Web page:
But, Sweden’s horticulturists gave up the cause at the turn of the century, alerting the Swedish government of this wasted incompatible territory. Just as the Swedish government were to dynamite through this land to build a ski resort, Russian and French animal activists whose ancestry were tied to the land, protested!

”The Lynx will go extinct if you blast away the soil!” They cried.

They reminded Sweden that the land abutting beautiful Lake Malaren was the serene home to the docile Lynx. But with its close view of peaking mountains, nearby forestry and so close to Stockholm, the Government gave a good fight.

”This is prime location for a resort and wi boost our tourism department!” They argued.

Eventually whoever, the protestors won their fight when animals rights groups got involved and the Lynx were safe.

However, the Government still wanted to do something useful with this land. After all, decades had passed and they had never paid Russia back for the land that was sold to them.  Tensions were mounting between the two countries due to this unpaid debt.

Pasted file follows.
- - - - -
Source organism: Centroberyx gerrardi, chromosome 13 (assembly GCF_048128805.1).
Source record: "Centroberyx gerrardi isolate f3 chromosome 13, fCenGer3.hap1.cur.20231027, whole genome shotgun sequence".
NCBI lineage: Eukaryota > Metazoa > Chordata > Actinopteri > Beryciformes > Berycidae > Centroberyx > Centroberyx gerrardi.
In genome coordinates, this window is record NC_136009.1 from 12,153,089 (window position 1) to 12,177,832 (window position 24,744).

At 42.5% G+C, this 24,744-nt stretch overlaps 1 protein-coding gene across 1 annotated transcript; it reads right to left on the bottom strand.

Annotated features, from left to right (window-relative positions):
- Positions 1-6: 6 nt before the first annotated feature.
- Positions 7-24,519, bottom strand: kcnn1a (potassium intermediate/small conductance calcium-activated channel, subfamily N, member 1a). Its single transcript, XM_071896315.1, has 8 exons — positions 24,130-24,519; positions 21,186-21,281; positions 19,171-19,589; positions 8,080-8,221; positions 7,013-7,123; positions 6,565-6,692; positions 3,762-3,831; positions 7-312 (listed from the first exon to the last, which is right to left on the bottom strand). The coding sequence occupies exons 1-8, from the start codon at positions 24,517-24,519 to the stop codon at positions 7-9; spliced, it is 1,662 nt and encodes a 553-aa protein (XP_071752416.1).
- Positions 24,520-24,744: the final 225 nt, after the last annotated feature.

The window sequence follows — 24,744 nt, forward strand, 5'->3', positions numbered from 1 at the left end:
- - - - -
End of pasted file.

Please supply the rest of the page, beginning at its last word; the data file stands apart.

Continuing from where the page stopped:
They petitioned Governments of other countries to hire state issued horticulturists to find a plant, a tree or any kind of root that might work with this unique soil. They offered a sizable grant to anyone who could break the soil. They also offered a yearly stipend for every bloom or bud that grew out of the soil. Countries being in economic decline jumped at this unique opportunity from Sweden.

France was the first to start digging at Lake Malaren. They were suffering a decline in a particular type of orange blossom that was used in the most sought after parfum that France exported. Tiny fragrant orange blossom trees were planted and within 7 weeks they had died. The soil had rejected them. France arrogantly waved this notion off as a ridiculous fancy and returned home.

Italy came with great bravado! Displaying their finest branch to the Swedish Ambassador, they promised a vineyard full of ripened grapes to make the earthiest, boldest flavorful wines. Within two weeks, the baby branches had all died and were skinny corpses laid to rest on the hardened Swedish soil.